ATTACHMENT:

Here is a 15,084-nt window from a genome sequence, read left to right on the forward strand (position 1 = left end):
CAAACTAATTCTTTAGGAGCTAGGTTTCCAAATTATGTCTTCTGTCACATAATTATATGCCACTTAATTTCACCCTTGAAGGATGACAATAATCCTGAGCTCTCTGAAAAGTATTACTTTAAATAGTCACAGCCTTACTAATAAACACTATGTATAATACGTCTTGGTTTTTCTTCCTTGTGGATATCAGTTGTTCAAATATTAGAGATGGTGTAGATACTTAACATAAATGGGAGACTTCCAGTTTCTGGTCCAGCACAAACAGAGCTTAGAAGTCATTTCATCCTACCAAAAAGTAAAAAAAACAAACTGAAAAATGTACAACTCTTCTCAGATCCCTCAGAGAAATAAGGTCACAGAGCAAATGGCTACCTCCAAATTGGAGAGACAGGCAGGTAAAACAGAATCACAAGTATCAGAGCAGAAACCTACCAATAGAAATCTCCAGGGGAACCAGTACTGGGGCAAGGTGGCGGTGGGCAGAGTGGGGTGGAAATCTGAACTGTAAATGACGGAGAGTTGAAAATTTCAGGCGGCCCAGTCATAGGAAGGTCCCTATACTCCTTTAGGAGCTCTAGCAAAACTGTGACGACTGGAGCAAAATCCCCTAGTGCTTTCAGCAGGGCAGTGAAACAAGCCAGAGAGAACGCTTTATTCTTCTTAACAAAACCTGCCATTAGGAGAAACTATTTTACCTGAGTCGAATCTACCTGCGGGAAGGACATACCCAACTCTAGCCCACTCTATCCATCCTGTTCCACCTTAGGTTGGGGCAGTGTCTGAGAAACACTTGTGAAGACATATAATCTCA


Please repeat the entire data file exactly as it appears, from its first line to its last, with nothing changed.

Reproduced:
Here is a 15,084-nt window from a genome sequence, read left to right on the forward strand (position 1 = left end):
CAAACTAATTCTTTAGGAGCTAGGTTTCCAAATTATGTCTTCTGTCACATAATTATATGCCACTTAATTTCACCCTTGAAGGATGACAATAATCCTGAGCTCTCTGAAAAGTATTACTTTAAATAGTCACAGCCTTACTAATAAACACTATGTATAATACGTCTTGGTTTTTCTTCCTTGTGGATATCAGTTGTTCAAATATTAGAGATGGTGTAGATACTTAACATAAATGGGAGACTTCCAGTTTCTGGTCCAGCACAAACAGAGCTTAGAAGTCATTTCATCCTACCAAAAAGTAAAAAAAACAAACTGAAAAATGTACAACTCTTCTCAGATCCCTCAGAGAAATAAGGTCACAGAGCAAATGGCTACCTCCAAATTGGAGAGACAGGCAGGTAAAACAGAATCACAAGTATCAGAGCAGAAACCTACCAATAGAAATCTCCAGGGGAACCAGTACTGGGGCAAGGTGGCGGTGGGCAGAGTGGGGTGGAAATCTGAACTGTAAATGACGGAGAGTTGAAAATTTCAGGCGGCCCAGTCATAGGAAGGTCCCTATACTCCTTTAGGAGCTCTAGCAAAACTGTGACGACTGGAGCAAAATCCCCTAGTGCTTTCAGCAGGGCAGTGAAACAAGCCAGAGAGAACGCTTTATTCTTCTTAACAAAACCTGCCATTAGGAGAAACTATTTTACCTGAGTCGAATCTACCTGCGGGAAGGACATACCCAACTCTAGCCCACTCTATCCATCCTGTTCCACCTTAGGTTGGGGCAGTGTCTGAGAAACACTTGTGAAGACATATAATCTCA